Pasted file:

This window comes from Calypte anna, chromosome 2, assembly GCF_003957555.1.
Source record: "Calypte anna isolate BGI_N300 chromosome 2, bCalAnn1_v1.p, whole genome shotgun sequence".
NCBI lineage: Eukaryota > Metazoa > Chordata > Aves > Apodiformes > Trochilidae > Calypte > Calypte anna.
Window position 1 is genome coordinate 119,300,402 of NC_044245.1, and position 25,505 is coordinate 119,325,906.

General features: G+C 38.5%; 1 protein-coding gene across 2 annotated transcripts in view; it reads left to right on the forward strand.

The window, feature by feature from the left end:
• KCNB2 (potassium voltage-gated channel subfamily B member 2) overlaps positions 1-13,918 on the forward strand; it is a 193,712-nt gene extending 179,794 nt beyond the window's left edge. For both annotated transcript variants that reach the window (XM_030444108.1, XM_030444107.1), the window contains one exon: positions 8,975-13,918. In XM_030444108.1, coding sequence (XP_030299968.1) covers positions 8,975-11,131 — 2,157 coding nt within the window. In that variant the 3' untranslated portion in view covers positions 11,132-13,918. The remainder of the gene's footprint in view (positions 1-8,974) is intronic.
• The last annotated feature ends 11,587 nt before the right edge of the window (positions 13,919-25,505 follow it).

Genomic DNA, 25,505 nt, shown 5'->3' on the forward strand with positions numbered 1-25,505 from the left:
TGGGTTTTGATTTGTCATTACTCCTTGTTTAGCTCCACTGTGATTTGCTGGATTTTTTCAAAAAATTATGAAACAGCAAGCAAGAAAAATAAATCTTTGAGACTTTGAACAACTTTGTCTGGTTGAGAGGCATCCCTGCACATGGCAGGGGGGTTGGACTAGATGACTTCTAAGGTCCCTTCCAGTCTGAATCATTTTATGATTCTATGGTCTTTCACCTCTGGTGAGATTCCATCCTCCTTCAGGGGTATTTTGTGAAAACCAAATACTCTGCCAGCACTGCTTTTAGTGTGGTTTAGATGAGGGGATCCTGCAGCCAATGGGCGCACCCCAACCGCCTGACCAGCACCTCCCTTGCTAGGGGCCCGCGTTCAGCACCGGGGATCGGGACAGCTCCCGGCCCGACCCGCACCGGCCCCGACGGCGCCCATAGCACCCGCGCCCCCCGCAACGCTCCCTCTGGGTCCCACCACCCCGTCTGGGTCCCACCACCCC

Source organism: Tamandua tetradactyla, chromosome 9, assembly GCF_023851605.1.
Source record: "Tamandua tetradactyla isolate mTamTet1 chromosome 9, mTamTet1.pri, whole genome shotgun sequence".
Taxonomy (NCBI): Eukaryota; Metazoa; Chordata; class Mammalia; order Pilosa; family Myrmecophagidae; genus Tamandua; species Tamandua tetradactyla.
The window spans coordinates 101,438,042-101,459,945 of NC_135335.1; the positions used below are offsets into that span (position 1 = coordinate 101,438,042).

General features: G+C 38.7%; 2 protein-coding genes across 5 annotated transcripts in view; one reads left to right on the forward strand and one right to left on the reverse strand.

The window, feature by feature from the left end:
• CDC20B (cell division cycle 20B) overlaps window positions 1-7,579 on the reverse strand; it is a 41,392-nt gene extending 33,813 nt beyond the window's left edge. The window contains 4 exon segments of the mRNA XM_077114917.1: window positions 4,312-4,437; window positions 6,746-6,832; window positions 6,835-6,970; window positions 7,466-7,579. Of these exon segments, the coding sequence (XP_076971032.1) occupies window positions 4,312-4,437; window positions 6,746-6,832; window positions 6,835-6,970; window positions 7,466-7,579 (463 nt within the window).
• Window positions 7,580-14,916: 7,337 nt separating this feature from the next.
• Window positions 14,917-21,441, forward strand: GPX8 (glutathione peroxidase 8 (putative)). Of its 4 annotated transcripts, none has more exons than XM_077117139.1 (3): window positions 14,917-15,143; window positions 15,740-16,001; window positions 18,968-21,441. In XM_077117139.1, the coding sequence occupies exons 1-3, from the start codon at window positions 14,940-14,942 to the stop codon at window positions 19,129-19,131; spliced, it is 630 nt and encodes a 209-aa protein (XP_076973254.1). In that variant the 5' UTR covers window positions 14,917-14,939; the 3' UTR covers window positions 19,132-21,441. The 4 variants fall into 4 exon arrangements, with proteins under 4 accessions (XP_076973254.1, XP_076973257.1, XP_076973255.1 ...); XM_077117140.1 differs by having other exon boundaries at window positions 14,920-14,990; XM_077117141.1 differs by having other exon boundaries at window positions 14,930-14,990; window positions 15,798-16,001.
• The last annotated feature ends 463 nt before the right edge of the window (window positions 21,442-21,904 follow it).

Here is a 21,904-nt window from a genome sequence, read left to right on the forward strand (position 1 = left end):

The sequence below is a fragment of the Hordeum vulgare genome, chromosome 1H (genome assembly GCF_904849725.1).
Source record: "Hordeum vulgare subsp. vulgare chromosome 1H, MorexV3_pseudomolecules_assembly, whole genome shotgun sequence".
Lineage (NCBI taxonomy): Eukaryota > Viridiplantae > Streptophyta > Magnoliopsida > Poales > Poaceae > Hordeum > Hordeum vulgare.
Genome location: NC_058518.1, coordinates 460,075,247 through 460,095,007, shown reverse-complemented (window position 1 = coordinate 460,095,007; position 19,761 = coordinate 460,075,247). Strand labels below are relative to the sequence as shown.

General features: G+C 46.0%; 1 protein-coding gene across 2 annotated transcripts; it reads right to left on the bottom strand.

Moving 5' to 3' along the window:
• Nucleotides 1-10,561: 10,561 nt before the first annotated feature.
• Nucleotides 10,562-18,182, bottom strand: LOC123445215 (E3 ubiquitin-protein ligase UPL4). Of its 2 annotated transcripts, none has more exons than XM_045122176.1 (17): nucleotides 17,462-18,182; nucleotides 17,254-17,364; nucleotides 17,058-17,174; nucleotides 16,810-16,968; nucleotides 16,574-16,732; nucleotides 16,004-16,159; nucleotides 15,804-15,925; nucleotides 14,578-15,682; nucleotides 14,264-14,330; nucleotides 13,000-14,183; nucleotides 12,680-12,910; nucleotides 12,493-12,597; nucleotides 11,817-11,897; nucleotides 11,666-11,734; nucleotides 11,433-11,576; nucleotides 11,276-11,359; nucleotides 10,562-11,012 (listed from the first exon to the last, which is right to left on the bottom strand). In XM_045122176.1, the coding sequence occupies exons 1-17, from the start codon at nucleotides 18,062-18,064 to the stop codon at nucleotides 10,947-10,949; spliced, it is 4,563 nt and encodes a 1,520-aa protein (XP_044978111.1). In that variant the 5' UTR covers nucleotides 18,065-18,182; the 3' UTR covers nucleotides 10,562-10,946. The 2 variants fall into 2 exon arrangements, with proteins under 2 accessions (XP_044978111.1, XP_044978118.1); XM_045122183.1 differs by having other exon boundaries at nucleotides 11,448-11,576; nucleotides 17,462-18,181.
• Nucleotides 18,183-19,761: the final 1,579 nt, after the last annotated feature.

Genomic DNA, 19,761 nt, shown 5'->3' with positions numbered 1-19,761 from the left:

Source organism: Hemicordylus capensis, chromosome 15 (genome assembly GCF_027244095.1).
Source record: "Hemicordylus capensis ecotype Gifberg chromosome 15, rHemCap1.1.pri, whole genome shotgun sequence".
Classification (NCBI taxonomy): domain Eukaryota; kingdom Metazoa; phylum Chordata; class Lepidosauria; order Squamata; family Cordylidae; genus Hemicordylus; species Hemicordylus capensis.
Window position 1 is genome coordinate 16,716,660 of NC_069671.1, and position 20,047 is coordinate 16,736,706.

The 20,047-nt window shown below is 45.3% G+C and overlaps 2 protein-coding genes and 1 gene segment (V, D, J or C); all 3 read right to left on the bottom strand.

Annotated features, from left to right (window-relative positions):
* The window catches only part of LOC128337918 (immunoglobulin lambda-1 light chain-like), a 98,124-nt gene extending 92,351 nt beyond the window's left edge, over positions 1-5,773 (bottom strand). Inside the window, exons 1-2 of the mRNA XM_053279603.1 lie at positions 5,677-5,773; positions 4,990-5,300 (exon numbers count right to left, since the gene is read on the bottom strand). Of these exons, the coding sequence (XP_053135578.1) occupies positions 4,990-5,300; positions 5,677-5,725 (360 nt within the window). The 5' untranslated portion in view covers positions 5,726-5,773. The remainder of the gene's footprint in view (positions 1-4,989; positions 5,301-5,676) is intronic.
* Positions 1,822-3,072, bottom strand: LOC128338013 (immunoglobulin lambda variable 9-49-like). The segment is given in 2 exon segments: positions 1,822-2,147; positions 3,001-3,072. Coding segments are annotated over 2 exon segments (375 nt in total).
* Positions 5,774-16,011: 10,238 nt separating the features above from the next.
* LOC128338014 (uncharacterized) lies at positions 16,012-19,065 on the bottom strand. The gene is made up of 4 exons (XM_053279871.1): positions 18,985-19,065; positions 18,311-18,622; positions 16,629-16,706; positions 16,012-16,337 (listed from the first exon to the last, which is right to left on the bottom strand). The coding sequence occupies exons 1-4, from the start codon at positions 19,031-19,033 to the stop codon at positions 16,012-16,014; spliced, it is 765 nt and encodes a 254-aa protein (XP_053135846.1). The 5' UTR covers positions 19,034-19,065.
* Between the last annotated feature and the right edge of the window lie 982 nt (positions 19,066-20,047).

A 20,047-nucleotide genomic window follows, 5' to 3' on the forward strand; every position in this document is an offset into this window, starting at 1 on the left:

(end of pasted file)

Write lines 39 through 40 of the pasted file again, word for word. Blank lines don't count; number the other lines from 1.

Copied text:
* Positions 1,822-3,072, bottom strand: LOC128338013 (immunoglobulin lambda variable 9-49-like). The segment is given in 2 exon segments: positions 1,822-2,147; positions 3,001-3,072. Coding segments are annotated over 2 exon segments (375 nt in total).
* Positions 5,774-16,011: 10,238 nt separating the features above from the next.